Banking’s Important Factors of Trust & Compliance

As we slowly emerge from the greatest economic and banking crises encountered in more than three-quarters of a century, it is clear the successful banks in the new environment will be those that could be described as “good banks”.

While we all know how to describe a “bad bank”, what does a “good bank” look like? Does it exist or can it exist? And can Ireland produce good banks?

In 2013, Mazars, with the Economist Intelligence Unit and others, engaged in a pro- ject designed to answer that question. We work with banks and many other businesses and, perhaps more importantly, everyone works with banks in one way or another.

Business and society need functional banks and an effective banking system. So the Good Bank Project drew together some of the best thinkers about business, banking and society and asked them to define what makes a good bank.

The answer is summed up in three characteristics – the good bank is effective, innovative and trustworthy. These sometimes conflict but the primary element was, the study concluded, trust.

Rebuild trust

How does a bank rebuild trust with taxpayers, customers, regulators and investors? We trust people because they are competent, we trust people who are reliable. Most importantly, we trust people we consider to be honest.

These all relate to how we deal with people. So our first conclusion might be that we have to deliver a service that is competent, reliable and, above all, transparently honest.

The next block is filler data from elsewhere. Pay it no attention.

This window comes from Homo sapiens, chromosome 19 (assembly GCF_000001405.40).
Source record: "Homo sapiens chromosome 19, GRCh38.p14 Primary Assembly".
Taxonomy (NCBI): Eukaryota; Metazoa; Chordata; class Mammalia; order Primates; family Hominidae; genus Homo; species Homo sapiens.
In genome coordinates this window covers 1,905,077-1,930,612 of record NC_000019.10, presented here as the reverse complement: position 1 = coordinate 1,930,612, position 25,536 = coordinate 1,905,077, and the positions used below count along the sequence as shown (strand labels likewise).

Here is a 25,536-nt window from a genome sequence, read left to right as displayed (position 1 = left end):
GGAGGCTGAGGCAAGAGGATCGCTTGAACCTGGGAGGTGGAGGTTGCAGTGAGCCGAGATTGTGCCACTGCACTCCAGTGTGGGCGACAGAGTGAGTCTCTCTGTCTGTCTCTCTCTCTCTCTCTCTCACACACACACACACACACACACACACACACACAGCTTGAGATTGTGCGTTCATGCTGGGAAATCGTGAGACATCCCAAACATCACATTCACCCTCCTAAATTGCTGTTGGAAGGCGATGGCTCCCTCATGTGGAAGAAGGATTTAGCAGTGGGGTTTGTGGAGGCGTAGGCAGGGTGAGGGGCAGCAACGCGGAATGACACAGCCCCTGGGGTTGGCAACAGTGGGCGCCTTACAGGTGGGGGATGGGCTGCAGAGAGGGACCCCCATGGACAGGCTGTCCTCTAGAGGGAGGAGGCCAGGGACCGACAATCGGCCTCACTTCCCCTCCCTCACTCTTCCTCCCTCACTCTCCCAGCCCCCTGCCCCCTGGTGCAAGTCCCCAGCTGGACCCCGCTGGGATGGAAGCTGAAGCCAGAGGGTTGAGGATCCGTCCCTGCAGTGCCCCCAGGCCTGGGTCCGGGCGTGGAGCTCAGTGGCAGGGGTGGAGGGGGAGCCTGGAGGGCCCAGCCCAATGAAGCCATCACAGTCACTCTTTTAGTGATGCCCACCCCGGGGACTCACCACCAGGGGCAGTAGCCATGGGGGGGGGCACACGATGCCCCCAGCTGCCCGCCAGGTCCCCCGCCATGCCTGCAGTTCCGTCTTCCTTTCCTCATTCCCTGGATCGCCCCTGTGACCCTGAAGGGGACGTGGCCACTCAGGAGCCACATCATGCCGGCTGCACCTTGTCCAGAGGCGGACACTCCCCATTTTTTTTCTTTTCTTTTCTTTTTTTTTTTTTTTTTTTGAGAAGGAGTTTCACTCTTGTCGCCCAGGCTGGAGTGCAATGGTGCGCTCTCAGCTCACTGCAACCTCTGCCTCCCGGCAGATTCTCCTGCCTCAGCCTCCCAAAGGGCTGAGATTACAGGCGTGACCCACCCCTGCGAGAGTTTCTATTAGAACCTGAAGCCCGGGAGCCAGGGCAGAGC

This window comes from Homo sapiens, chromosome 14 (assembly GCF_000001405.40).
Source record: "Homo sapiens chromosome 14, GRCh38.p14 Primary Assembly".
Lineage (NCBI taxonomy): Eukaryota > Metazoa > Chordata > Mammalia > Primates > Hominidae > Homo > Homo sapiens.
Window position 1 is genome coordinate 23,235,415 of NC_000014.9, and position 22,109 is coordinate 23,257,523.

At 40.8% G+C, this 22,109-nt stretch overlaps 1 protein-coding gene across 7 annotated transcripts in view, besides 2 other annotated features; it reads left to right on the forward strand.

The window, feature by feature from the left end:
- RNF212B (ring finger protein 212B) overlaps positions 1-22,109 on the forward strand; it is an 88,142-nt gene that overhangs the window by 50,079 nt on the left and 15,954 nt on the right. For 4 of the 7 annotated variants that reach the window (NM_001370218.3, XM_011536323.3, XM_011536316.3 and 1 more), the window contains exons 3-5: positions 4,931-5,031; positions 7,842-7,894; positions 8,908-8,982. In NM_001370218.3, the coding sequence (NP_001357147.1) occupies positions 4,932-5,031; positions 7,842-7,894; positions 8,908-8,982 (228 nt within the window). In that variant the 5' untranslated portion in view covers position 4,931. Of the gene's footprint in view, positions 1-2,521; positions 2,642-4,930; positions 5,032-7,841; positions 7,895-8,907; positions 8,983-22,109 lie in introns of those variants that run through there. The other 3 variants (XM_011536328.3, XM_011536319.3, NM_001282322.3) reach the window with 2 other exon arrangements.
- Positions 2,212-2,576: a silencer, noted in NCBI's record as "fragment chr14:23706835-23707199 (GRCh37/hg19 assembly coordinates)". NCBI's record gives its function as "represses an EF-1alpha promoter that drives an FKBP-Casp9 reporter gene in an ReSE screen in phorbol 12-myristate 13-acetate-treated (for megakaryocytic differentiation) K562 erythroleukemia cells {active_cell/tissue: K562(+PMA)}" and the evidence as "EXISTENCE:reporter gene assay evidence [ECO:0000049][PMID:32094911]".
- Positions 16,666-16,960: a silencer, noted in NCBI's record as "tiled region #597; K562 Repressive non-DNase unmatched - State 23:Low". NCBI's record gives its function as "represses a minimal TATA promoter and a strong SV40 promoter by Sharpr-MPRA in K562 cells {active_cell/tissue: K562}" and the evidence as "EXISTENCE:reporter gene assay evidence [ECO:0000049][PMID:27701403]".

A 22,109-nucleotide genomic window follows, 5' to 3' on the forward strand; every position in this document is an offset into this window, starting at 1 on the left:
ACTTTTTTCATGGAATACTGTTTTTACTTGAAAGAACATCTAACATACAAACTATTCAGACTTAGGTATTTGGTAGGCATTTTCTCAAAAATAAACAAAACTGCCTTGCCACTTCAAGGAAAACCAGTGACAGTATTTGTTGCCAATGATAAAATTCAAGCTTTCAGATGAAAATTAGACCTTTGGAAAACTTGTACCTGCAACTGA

For customers, that means doing what you say you will do, when you say you will do it and being up front about costs and conditions.

The same holds for other stakeholders. Regulators are looking for banks to be compliant all of the time, good at managing risk and straightforward in their dealings. As the regulator here has grown more teeth, the best financial services businesses see risk- management and compliance as a competitive advantage.

The good bank understands that being compliant requires better and more reliable systems and processes and that the cost of getting risk-management and compliance right is outweighed by the benefits – reduced regulatory intervention and more sustainable businesses.

Two other issues arise when one starts to discuss repairing banks generally. The first is the alignment of incentives.

Need to motivate

How do you balance the need to motivate bankers to be efficient – and profitability is one indicator of efficiency – and at the same time encourage them to focus on sustainability, which may mean forsaking long-term profit?

Perhaps the answer lies in building reward systems that recognise both the up and down in profit cycles so bank- ers do not pocket all of their bonuses until profits have been sustained over a period.

In recent statements by Mario Draghi, the governor of the ECB, and by his EBA counterpart Andrea Enria, there seems to be strong indications that banking in Europe is about to enter a period where the guarantee of a public backstop is no longer assured.

This will, if it comes to pass, create a new landscape for banking.

This article first appeared in the Irish Times on Thursday January 2nd.

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